It was inevitable. Whether its a routine and recurring process or an opportunity to interact or engage, technology can offer a solution. That’s exactly what’s happening with corporate annual meetings. In July 2018, Broadridge reported that it hosted 212 virtual annual meeting in the first half 2018, up 18% from the same period in 2017. Virtual annual meetings can reduce costs and expand shareholder access. No wonder more companies are doing them.
Yet, this growth has some large institutions and their advisors wringing their hands that investors will lose a key opportunity to directly engage with boards and management teams if annual meetings go virtual. I also suspect some institutions worry boards may become less accountable to shareholders if not forced to look them in the eye.
As previously discussed, I believe this is really a question of form over substance. Annual meetings are a formality; the end of a process. The real substance of the matter is shareholder engagement. Managements and boards should understand investor perspectives and engage with them on issues meaningful to shareholder value. Today, investors have many tools to engage with companies beyond the annual meeting.
Nevertheless, I believe annual meetings – live, virtual or hybrid – should be conducted in a manner respectful of investors’ position as part owner. To that end, a committee of institutional investors, public company representatives and advisors have developed some basic principles and best practices for virtual annual meetings, which are generally reasonable. Not surprisingly, the committee places heavy emphasis on ensuring shareholders participating virtually have the same opportunities to present proposals, ask questions or make a statement as they would at a live meeting. The committee fairly notes this objective should be a determinant of how the meeting is conducted and what technologies are used.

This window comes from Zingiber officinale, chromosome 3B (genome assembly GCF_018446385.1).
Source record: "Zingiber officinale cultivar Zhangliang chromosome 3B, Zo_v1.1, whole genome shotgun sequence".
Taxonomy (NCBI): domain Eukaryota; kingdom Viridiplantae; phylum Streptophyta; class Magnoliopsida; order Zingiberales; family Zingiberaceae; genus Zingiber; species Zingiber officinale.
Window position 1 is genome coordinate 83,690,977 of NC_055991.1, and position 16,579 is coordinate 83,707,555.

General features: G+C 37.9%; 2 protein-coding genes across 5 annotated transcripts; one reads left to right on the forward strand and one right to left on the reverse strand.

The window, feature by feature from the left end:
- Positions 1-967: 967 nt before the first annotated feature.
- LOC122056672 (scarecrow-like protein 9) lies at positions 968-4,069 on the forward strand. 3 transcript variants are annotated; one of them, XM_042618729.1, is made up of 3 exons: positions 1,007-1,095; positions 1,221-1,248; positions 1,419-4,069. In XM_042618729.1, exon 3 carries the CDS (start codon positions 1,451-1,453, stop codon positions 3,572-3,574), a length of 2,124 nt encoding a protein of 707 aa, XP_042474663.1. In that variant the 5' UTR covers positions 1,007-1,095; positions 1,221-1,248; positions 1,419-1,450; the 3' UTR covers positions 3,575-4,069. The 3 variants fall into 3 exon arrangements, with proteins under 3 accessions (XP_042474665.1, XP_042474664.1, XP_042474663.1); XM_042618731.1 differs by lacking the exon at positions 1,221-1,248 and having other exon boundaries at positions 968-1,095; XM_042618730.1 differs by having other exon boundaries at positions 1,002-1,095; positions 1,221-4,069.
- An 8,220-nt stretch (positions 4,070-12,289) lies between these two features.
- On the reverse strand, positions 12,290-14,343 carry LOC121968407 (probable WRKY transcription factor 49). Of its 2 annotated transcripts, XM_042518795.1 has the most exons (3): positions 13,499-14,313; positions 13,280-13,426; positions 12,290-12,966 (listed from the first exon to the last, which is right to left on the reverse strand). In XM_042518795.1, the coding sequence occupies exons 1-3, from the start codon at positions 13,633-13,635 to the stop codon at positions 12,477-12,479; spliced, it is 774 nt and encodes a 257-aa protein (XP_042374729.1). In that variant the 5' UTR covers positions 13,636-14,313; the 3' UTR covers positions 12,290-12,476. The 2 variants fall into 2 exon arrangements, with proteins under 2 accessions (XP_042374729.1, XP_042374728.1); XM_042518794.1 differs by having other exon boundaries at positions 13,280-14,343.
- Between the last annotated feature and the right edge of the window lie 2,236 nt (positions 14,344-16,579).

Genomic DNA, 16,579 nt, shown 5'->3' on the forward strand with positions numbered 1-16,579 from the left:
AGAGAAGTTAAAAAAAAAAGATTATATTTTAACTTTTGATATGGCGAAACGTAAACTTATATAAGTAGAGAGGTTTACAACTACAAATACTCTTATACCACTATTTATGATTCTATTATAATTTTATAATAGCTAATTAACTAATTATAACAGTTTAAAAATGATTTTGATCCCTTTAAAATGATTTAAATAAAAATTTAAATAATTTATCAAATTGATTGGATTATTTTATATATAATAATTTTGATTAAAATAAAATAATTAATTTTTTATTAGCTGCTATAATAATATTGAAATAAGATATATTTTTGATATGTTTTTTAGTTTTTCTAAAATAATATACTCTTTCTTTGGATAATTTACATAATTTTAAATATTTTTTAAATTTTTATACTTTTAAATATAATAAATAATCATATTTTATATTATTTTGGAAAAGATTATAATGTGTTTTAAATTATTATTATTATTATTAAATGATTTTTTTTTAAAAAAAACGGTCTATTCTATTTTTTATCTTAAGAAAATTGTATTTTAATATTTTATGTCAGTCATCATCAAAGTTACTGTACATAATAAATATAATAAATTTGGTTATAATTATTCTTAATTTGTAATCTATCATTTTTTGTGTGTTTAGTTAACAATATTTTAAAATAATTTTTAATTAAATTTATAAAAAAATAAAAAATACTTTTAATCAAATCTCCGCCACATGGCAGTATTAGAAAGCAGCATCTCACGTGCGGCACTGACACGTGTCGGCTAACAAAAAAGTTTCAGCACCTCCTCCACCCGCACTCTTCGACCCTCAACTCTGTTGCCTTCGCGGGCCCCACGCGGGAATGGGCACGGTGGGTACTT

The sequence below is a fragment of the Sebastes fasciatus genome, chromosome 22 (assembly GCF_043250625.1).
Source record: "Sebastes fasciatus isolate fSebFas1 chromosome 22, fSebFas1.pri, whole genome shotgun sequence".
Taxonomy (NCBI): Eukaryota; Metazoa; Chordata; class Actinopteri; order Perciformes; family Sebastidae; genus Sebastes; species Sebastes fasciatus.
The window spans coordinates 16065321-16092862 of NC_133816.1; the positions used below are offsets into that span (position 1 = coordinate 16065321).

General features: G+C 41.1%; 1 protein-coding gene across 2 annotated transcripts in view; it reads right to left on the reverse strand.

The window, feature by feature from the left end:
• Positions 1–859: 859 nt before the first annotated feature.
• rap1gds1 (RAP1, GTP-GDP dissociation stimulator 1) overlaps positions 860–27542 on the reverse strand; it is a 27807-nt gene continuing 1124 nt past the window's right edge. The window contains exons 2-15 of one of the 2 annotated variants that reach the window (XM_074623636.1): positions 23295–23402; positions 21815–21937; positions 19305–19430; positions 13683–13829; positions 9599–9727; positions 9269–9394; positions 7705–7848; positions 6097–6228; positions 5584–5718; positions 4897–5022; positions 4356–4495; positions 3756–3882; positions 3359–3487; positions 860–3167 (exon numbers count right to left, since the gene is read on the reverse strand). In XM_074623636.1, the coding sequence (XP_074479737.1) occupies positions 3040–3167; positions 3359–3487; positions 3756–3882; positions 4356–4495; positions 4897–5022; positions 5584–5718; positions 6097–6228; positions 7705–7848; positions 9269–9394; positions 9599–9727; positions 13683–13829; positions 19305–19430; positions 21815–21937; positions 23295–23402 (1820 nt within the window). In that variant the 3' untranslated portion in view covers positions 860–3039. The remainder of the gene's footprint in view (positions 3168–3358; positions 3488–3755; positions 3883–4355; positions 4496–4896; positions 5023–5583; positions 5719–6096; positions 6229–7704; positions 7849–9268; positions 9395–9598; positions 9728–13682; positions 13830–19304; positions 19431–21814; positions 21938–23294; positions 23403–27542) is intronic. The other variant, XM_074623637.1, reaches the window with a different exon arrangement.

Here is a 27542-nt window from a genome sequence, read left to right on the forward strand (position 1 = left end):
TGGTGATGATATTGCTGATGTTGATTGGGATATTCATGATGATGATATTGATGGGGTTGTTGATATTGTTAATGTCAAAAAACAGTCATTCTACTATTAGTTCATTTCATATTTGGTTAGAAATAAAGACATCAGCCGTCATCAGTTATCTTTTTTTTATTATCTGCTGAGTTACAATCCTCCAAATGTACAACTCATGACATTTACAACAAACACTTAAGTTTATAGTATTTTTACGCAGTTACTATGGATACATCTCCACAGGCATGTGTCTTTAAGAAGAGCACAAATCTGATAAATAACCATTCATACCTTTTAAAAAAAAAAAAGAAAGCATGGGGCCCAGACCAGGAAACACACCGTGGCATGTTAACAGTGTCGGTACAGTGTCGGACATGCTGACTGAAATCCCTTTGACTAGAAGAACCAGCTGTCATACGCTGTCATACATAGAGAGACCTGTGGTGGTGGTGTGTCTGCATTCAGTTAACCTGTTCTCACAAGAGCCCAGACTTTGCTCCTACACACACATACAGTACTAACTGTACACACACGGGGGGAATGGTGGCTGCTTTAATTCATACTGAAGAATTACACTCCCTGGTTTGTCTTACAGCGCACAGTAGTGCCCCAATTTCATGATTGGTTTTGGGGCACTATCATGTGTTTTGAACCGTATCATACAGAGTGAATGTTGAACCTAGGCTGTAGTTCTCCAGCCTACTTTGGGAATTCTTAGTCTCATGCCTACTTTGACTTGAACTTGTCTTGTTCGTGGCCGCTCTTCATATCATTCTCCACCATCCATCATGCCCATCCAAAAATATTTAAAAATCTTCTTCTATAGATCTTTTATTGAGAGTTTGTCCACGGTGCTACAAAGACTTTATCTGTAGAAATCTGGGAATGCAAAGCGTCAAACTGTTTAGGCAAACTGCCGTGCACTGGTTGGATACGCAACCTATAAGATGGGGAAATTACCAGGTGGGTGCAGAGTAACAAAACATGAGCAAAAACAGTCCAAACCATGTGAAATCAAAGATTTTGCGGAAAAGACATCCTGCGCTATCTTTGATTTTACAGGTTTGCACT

I further agree with the committee that boards should thoroughly weigh the pros and cons of a virtual meeting in view of their shareholders’ sentiment toward such meetings (some have strong opinions which may affect the proxy vote), the issues to be voted upon (is it a routine meeting or are there controversial proposals) and other potential issues of concern. Boards should explain their rationale for the meeting format and communicate formal rules of conduct for the meeting, including outlining the Q&A process such as when questions will be accepted, and the time allotted in total as well as per shareholder.
I have a more skeptical view of the committee’s suggestion that companies consider making an archived replay of the meeting available. By their very nature virtual meetings are more accessible and snippets may go viral, potentially giving dissidents a larger platform to voice their agenda. Given that annual meetings are a formality and no news is typically announced, why take that risk?
The reality is the use of virtual annual meetings will continue to grow. In this brave new world, companies need to ensure the technology and format provides for a fair and equitable process, while investors need to recognize that engagement is not an annual event linked solely to the proxy.
Lead-IR Advisors, Inc.
Enjoy these posts? Sign up to receive them via email
and like them on LinkedIn or Twitter.